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Shearing day at Cold Antler Farm

Shearing day at Cold Antler Farm

jennashearingShearing Day is a bonefide Holiday here at Cold Antler Farm. It’s one of the annual events that shape my year, a new and beloved tradition that takes place every late spring. And even though it’s a fairly new kind of holiday, it is already starting to rack up wonderful stories and memories. It all went down this past Monday in a balmy 80 degrees. That’s warmer weather than usual for a day of ewe-flipping and ram-wrangling but I was game and had good help on hand. My good friends Miriam and Keenan came to take photos and help pen and handle sheep and a trio of interns came along with the crew from Common Sense Farm as well. That comes to eight adults and seven sheep.


I was feeling good about the odds. I leaned next to one of the interns who looked a little nervous and said in a conspiratorial tone “Don’t worry. I think we can take ’em” and winked. She didn’t look so sure. Sheep seem placid enough eating grass on a hill but when you have seven 150+ pound animals in a pen wanting to get out and not sure why you are grabbing them and pulling them into strangers hands with metal, whirring, objects….. Well, it can get a bit dodgy. The intern gulped. The shearer set up shop. And I got ready to take on the blessed event.


We had quite the audience. Besides us grown ups there was a small gaggle of homeschool kids who were excited to see the shearing take place. They watched from outside the fence (with Gibson, who is too excited around sheep to not get in the way during haircuts). And did a wonderful play-by-play commentary on all the events taking place. I wish they had a telestrator, because I was imagining them drawing circles and lines all around a mock ESPN-esque screen. “Looks like Woginrich let that lamb SLIDE right on by! Ooooohhh, Connelly seems to be on it though. He’s an up-and-comer but has the chops! Too bad no one is watching for that ram, Monday! BAMM! Can that pole barn handle 180 pounds of thrust brought on by skull and horn? BAM! Ouch! Looks like it’s back to the bench for that plank!”


I am kidding, of course. It wasn’t that rough. I was in good hands. Jim McRae is my shearer and he always does an amazing and gentle job. He had an apprentice with him named Tom and together they did in moments what would take me hours. I can say that with certainty because I have tried it. Poor Sal let me and Patty Wesner work on him for nearly an hour with hand shears and two pairs of sheep trimmers (one shorted out and the other was made for dogs and couldn’t handle the lanolin and sheer mass of wool). We did it. But Sal looked more like a sheep that walked through an automated car wash post lightning strike than a shorn beast of beauty. So, I hire Jim.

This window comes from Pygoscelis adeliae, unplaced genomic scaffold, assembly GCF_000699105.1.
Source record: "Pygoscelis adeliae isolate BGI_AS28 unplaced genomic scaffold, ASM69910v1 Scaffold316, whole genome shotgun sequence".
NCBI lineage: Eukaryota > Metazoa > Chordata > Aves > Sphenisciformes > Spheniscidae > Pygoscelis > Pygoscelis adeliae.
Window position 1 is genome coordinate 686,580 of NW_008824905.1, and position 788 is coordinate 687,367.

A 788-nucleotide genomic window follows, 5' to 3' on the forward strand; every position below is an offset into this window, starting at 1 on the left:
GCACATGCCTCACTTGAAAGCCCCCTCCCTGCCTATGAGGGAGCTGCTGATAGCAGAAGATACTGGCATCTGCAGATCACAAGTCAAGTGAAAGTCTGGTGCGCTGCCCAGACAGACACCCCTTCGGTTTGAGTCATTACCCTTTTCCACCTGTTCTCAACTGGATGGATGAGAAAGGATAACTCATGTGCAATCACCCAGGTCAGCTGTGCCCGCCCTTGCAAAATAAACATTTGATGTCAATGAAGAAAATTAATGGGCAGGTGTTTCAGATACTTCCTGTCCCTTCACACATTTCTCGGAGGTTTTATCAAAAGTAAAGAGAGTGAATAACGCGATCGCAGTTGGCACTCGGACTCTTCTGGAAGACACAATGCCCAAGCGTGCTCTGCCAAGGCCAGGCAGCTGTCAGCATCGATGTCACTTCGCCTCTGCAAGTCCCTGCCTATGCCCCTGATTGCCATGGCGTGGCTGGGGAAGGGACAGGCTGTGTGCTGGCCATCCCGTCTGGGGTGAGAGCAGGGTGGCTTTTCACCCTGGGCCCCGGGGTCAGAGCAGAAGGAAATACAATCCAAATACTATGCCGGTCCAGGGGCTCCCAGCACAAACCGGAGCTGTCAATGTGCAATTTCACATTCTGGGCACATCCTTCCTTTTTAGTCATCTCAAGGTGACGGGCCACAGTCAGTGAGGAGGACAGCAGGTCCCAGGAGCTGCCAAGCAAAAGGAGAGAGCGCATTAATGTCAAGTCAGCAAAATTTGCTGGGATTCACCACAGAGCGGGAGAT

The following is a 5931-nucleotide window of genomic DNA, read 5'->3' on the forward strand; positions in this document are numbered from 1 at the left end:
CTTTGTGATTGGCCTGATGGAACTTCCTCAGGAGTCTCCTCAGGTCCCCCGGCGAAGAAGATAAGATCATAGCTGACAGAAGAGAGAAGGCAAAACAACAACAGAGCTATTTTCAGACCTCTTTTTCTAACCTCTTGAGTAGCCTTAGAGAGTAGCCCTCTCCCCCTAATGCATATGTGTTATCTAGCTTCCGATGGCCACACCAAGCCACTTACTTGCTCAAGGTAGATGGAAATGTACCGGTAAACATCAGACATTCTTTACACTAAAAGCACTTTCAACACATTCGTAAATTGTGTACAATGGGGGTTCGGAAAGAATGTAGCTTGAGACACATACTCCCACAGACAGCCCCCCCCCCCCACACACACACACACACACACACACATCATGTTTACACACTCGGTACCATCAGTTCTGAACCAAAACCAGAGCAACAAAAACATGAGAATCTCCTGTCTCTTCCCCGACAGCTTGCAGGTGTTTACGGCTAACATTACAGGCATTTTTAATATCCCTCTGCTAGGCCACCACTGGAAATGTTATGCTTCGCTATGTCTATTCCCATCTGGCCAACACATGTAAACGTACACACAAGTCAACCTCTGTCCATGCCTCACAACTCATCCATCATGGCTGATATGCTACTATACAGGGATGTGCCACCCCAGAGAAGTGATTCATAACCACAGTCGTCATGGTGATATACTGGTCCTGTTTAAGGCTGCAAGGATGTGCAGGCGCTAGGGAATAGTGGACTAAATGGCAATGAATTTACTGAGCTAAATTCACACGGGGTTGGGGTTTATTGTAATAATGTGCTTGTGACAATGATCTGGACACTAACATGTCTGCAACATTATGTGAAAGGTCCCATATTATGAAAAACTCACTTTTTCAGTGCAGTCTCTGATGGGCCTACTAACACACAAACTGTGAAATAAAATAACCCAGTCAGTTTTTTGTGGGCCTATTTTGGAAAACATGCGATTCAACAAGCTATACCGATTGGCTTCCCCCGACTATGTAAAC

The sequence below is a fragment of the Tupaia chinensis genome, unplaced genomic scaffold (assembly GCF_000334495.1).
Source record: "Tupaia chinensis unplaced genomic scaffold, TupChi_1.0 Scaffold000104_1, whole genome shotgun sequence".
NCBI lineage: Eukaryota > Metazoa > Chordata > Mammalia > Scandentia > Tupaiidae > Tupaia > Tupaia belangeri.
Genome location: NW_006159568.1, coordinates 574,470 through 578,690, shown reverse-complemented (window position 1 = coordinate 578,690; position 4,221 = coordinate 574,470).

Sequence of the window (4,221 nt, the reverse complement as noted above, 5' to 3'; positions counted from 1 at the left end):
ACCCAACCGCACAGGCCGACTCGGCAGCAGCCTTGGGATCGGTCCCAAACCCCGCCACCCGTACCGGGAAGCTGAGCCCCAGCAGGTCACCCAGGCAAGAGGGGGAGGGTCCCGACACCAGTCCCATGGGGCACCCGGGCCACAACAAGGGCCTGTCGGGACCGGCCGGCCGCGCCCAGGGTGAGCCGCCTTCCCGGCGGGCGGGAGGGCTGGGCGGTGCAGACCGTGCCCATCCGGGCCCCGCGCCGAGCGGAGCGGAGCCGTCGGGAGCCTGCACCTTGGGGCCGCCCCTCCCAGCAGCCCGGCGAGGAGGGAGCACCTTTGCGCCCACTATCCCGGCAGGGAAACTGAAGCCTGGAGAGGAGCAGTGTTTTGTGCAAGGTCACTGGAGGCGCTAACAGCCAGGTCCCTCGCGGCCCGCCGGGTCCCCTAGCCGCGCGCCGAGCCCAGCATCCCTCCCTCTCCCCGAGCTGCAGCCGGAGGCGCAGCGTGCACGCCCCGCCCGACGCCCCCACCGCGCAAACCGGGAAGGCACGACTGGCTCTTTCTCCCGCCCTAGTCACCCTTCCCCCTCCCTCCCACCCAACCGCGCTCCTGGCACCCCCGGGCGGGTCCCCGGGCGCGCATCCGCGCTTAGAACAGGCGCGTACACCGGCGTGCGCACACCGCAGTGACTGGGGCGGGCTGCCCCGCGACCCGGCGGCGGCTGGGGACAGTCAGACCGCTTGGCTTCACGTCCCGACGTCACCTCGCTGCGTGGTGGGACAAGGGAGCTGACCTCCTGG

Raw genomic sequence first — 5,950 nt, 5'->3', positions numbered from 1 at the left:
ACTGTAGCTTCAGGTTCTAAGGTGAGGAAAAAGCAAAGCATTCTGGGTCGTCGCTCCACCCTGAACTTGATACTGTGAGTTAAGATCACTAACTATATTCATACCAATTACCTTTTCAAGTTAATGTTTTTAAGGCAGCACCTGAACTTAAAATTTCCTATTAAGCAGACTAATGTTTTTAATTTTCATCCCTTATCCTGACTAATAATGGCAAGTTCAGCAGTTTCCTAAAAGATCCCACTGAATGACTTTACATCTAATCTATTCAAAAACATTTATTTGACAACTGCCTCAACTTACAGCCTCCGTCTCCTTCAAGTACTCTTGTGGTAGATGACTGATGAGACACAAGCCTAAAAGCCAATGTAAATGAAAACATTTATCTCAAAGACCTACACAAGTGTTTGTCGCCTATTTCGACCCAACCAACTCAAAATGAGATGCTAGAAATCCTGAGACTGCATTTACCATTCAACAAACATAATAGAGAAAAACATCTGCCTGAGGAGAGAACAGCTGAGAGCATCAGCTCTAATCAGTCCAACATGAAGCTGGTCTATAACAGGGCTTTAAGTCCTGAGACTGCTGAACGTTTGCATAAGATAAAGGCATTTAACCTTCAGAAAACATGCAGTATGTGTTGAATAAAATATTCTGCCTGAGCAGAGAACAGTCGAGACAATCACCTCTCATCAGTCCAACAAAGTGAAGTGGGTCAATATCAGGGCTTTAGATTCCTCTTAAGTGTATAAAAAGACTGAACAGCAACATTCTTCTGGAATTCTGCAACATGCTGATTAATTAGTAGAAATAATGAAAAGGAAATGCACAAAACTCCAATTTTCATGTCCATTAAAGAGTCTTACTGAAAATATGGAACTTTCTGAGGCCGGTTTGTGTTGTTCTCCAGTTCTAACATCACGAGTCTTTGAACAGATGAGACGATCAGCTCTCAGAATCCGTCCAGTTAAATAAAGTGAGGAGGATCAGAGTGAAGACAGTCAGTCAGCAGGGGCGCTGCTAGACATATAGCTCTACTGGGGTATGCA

Jim charges $25 to come to your farm and $6.50 a sheep (or 8.50 if he trims hooves too). I splurged for the $8.50 charge and it didn’t take long for all seven of the woolies (I don’t sheer the hoggets) to be as naked as whippets. Now everyone will tell me I have nice goats, since no one expects a shorn scottish blackface ewe to be anything but a goat. The kids laughed, Keenan held his own, and the interns did not get rammed, gorged, or even need a bandaid. One did show up in flip flops, and I gave her a hard time about that, but that was the worst crime committed that day. Within an hour of set up the flock was bare, the wool gathered in a tarp, the check handed over and hands shook. Now it was time to hit another farm and another flock.


Since Common Sense has five Scottish Blackfaces that originated from breeding stock they bartered from me, we usually share the shearer. First shearing is done here and then I head down there to help with theirs. It’s a nice day of teamwork, sweat, wool and shared moments. I got to make up for my earlier foibles by managing to catch a lamb mid-air as it tried to jump over my crouching frame. It was a big show down at Common Sense, too – with a different group of their own homeschool kids watching the masters work their charges. I have watched Jim shear my sheep for over five years now and every time I am amazed at his skill. At one point he held down a just-shorn critter and had the children come and feel the lanolin in their hands. He then showed the kids his own hands, smooth as can be, and explained that lanolin is why a sheep shearer’s hands never crack in the spring. This warmed my heart, the hands-on lesson. I thought how lucky these kids are to see an ancient craft, touch it, smell it, and know it.


When the sheep were all set, the trimmers put away, the hot sun high, and the lambs panting behind their odd new mama’s I retired to the greenhouse with my friends from the Community. We picked spinach, caught up with each others lives, and talked quietly under the sail rattle of plastic greenhouse covering. It had been a long day of two farms, two flocks, many friends, and new faces. But together we got the job done and in a few weeks some of these same folks will be back to help with other farm projects, as I will continue to help them whenever I can. That is how it works around here. No steader in Veryork is an island. Which is really for the best, because I can’t think of anything more miserable than naked sheep needing constant applications of SPF-80.


See the introductory blog from Jenna here.


Jenna Woginrich can be found at her website

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